Rick Scott signed a far-reaching school-safety bill Friday that places new restrictions on guns in the aftermath of a deadly school shooting, cementing his state's break with the National Rifle Association.
Scott says while the Marjory Stoneman Douglas High School Public Safety Act isn't flawless, it meets numerous requirements that he urged legislators to include in a school safety package: increasing law enforcement at schools and hardening facilities, providing more funding for mental health services, providing a mechanism to keep guns out of the hands of individuals with mental health issues, and tightening gun laws.
The Florida Legislature officially delivered the bill Thursday to Scott, who has 15 days to sign the bill, veto it or let it become law without his signature.
Imposes a three-day waiting period on all gun sales.
- Outlaws bump stocks, which enable a semi-automatic weapon to be fired as an automatic weapon.
Schools spokesman Bob Mosier said the system neither encourages nor endorses hundreds of students leaving the classroom to walk outside unsupervised and congregate in a small area at a predictable time. Will this bill provide more funding to treat the mentally ill?
The Florida Senate narrowly passed the bill Monday.
The bill's narrow passage reflected a mix of Republicans and Democrats in support and opposition. Nineteen Republicans and 31 Democrats voted against it.
- Allows local sheriff's departments to establish a "guardian program" in which school personnel can be permitted to voluntarily carry a gun on the job.
The students stress they will be walking out "for all people who have experienced gun violence, including systemic forms of gun violence that disproportionately impact teens in black and brown communities".
She and critics decried the lack of an assault weapons ban in the bill, though supporters noted that most school shootings in the U.S. are committed with handguns. Others called for stricter measures to acquire arms. Instead, he wanted lawmakers to adopt his own $500 million proposal to put at least one law enforcement officer in every school.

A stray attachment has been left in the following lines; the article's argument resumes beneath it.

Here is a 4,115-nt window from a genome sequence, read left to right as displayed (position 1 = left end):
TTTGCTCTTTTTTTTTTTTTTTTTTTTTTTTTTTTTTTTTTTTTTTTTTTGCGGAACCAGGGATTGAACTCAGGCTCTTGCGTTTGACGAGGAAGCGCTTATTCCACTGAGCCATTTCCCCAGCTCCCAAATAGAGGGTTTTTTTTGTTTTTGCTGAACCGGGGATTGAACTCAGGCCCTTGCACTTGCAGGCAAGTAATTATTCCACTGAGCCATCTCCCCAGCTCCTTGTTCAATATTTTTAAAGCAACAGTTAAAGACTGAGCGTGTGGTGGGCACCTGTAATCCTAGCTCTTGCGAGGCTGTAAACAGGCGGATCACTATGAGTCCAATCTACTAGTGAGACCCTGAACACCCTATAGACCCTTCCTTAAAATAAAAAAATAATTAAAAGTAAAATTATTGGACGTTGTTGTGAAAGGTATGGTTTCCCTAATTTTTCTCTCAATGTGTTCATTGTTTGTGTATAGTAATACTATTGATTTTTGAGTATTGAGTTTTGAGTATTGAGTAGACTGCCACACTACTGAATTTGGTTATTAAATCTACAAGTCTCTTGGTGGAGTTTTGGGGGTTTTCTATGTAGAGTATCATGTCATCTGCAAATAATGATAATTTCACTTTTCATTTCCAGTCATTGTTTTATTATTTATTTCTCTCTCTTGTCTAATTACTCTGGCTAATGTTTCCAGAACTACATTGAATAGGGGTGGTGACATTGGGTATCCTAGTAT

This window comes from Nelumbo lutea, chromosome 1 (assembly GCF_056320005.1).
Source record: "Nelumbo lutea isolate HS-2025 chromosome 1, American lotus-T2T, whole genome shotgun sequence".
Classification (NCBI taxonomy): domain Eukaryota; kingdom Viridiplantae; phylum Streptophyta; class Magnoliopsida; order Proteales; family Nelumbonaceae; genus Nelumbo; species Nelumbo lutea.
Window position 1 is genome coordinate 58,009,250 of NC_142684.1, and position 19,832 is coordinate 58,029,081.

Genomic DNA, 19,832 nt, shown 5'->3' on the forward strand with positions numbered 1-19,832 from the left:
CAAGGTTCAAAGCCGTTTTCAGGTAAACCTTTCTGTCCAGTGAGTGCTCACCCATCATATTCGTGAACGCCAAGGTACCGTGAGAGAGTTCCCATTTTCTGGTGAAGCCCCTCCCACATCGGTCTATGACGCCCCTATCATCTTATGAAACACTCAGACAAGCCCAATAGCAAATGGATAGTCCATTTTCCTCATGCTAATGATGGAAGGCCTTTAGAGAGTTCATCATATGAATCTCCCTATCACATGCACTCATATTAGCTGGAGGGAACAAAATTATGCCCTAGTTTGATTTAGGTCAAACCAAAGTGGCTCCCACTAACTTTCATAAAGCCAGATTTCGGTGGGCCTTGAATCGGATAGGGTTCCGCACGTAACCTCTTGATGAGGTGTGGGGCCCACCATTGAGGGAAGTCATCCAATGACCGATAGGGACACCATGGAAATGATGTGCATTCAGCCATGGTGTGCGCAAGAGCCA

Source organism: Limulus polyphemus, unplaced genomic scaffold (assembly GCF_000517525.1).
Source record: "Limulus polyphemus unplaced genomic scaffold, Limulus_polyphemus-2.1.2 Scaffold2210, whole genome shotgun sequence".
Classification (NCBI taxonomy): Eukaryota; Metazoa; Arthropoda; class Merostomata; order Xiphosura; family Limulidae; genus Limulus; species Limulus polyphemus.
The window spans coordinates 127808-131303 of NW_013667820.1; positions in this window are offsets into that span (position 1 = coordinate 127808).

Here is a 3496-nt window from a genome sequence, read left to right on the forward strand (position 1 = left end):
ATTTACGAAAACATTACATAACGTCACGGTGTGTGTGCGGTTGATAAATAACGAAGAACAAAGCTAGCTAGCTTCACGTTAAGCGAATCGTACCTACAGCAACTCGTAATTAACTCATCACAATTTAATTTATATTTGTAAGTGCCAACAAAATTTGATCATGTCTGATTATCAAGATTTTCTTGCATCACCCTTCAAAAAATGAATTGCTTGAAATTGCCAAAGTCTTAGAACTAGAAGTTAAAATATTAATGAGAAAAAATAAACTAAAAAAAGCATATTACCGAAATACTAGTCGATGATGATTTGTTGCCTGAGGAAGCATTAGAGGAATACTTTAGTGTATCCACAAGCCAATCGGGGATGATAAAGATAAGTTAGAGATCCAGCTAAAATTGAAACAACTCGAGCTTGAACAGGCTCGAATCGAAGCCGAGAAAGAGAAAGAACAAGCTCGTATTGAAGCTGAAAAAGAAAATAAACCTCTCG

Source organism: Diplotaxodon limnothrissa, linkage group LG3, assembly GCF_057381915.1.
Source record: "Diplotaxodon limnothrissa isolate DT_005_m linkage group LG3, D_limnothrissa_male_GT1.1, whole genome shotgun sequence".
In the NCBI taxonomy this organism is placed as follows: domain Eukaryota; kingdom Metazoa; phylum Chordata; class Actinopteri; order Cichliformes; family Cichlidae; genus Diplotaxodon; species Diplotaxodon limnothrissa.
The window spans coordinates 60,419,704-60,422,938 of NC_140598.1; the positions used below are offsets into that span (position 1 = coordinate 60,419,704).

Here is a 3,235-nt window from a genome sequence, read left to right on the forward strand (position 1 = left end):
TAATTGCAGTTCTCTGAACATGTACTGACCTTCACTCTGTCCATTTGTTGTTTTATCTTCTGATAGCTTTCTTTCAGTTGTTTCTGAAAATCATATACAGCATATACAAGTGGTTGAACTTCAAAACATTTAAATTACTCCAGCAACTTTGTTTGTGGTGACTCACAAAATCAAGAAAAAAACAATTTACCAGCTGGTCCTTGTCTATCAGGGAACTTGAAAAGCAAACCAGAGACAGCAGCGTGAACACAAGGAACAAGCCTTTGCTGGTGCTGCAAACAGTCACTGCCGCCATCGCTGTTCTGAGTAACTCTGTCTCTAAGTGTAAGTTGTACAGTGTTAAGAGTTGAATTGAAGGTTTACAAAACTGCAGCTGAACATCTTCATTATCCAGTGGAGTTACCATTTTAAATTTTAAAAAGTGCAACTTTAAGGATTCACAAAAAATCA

Over the past decade, the United States has witnessed several deadly mass shootings, including in Las Vegas, Orlando and Sandy Hook.
The photos of those caught up in the shooting say it all; anxious parents waiting to hear if their child is still alive, distraught students processing the loss of friends and, perhaps most notably, President Donald Trump's unwavering countenance.
In a letter to parents February 28, Superintendent George Arlotto said one of the system's key missions is to empower students to be leaders.
But not all educators were supportive of the students.
The Broward County school superintendent has already said he does not want to participate in the program.
After the silent protest ended, Rindge and Latin students joined Somerville High students in Union Square in Somerville where they called on lawmakers to support stronger gun control measures with a chant.
"I still think law enforcement officers should be the ones to protect our schools", Scott said.
After experiencing a terrifying attack on their school by a tragically unhinged former student armed with an assault-style rifle who killed 14 of their classmates and three teachers and seriously injured another 14, they didn't retreat into fear and victimhood.
Politico says legislators expect Scott to sign the bill.
There are things in this bill that I oppose and I've been pretty open about that.
Andrew Pollack, whose daughter was killed, said more needs to be done, but there's enough good in the bill that it should pass.